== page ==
At first, the plan was to bury both Union and Confederate soldiers in the new cemetery. However, tensions between the North and South were still too fresh. To deal with the problem, Confederates were moved to three local cemeteries while 4,776 Union soldiers were moved to the newly created, Antietam National Cemetery.

Before it became a cemetery, this plot of land was used by Confederate artillery. Today, you can visit and pay respects to the Union soldiers who were buried here, as well as dead from four other wars.

There were a few things that hit me emotionally at this location…

  • One was knowing those buried here were just fraction of those who died during the Battle of Antietam…
  • Second, For every stone that bared the name of the dead… there were several markers that just displayed a number. The number of bodies that weren’t identified are heart breaking. Imagine how many families saw their loved ones off only to hear nothing in the end. I’m sure in their hearts they knew their loved one’s fate… but not knowing the how, when or where they were laid to rest must have been hard to deal with.
  • Finally, the statue of a Union private, which stood in the middle of the cemetery, was hard to miss. Encircling this statue were lines to a poem, followed by headstones… his comrades, that all seemed to be standing at attention.

The Antietam National Battlefield Illumination

Headed back to the Visitor’s Center with a new appreciation of Antietam, I was lucky enough to attend the Illumination Ceremony.

During the Illumination Ceremony, many people involved in the memorial including organizers, volunteers and state representatives spoke on the importance of the Memorial Illumination and what it has meant to them personally. There was prayer and song for those who died during battle. At one point TAPS could be heard from Dunker Church followed by Amazing Grace on bagpipes from the Visitor’s Center.

It was during this ceremony that I learned the Antietam National Battlefield Illumination was in its 27th year and 1,500 people volunteer annually to help setup the candles.

The fact that that many still people care today, about an event that happened so long ago, left me speechless.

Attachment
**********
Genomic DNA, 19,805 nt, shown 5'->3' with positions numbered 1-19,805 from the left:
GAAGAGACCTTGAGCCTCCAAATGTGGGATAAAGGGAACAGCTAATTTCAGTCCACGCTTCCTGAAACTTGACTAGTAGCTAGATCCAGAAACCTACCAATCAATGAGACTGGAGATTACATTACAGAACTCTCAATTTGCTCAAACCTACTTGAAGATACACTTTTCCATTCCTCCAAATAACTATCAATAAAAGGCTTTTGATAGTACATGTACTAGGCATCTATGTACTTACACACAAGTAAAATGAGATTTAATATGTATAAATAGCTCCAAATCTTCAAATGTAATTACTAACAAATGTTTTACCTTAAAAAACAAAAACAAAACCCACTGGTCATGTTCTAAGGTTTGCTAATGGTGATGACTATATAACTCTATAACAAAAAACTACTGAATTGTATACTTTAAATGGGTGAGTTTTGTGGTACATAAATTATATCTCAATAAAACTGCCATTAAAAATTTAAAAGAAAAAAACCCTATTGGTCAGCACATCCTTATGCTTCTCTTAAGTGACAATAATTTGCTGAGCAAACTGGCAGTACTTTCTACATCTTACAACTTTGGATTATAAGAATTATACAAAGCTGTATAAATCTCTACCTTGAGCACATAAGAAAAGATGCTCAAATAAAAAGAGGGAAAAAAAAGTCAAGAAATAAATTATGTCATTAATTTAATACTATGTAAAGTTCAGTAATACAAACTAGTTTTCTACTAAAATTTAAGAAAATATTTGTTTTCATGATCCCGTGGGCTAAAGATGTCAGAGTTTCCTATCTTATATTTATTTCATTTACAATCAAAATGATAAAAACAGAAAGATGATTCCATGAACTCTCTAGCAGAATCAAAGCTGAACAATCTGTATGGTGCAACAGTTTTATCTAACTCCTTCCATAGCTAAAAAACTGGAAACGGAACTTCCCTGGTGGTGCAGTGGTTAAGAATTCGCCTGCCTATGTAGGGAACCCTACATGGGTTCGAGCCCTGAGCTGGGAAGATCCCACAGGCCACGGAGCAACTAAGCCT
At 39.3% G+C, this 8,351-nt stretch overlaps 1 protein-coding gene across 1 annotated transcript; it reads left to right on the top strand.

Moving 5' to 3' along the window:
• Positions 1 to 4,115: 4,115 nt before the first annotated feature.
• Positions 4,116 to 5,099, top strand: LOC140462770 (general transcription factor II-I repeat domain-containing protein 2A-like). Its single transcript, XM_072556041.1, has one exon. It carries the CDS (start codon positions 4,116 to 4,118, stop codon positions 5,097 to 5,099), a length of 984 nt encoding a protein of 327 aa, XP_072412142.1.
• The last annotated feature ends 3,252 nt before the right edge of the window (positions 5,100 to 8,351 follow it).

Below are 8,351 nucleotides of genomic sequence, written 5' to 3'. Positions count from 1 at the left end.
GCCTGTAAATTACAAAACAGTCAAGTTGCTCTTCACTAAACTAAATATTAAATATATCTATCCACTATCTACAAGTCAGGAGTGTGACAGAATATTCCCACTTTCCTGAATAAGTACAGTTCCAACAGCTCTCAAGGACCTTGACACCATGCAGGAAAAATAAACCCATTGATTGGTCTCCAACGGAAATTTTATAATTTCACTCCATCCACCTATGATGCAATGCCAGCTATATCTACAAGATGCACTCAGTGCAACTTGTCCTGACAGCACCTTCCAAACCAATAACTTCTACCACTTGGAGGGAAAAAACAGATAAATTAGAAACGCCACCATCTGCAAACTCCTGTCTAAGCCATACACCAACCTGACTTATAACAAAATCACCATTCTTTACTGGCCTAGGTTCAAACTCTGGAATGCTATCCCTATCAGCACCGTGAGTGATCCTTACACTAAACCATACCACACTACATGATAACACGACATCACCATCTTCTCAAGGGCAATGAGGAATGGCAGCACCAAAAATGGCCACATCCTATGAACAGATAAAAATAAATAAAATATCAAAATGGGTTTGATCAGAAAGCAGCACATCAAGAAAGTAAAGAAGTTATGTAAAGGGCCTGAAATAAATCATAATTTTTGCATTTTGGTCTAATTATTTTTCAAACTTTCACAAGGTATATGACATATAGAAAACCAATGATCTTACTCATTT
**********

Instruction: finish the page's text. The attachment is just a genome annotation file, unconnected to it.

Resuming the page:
There were several points during the ceremony that touched me, but the moment that stuck with me most of all came when a musician approached the microphone.

Taking to his guitar he began to play as he sang the words to Hallelujah. His voice and the words to the song eerily drifted over the battlefield and with it my heart sank.

The reality of my trip, of the whole experience had finally hit. With a fresh pair of eyes and a sun that was quickly setting, I stood surrounded by thousands of flickering little bags of light.

These flickering little bags of light stood in formation, stretching for as far as I could see in all directions.

23,000 luminaires.

23,000… each representing a husband, father, brother, son, uncle and friend who had died, had been wounded or had gone missing where I stood in a 12-hour battle.

23,000 men.

I stood imagining the shadows of these men standing beside me. I imagined the sounds and smell of the gun and cannon fire. I imagined the chaos, horror and fear that would come with battle. I imagined the dead, the dying and the wounded crying out for help.

To say I was overwhelmed with emotion would be an understatement. I wondered if it were strange to be so emotional over an event that took place long before I was born?

As the ceremony came to an end and the crowd began to disperse, I found myself left behind in the silence with a handful of others who had permits to photograph the memorial.

As I sat, surrounded by candlelight, I realized two things.

  • One was that numbers are cold and are incapable of telling the full story. Simply hearing or reading the number 23,000 does not make the same impression as seeing that number physically represented. I found the candles made it easier to grasp just how devastating Antietam was.
  • The second thing I realized, no distinction was made when it came to who was Confederate and who was Union. No one cared. The purpose of the memorial wasn’t to remember one side or the other. Who won or who lost. The point was… They were all American.

The Civil War wasn’t some far off battle fought between two foreign lands. It was fought in our own backyards and pitted our ancestors against each other. It tore families apart, leaving in its wake hundreds of thousands of dead and left a generation of Americans in shambles.

At a time when our country couldn’t be more divided, there are many lessons to be learned at Antietam that couldn’t be more important.

I would encourage everyone reading this article to visit.

From the history of the Antietam Battlefield itself, as well as the buildings and memorials that stand as reminders of the past, to the 1,500 volunteers that give up countless hours to thoughtfully place each candle and the hundreds if not thousands who wait to enter the memorial each year…

The Antietam National Battlefield Memorial Illumination is an experience I will never forget.

I will be forever grateful to the Holiday Inn for helping me check this must see destination off my list and – I look forward to returning one day.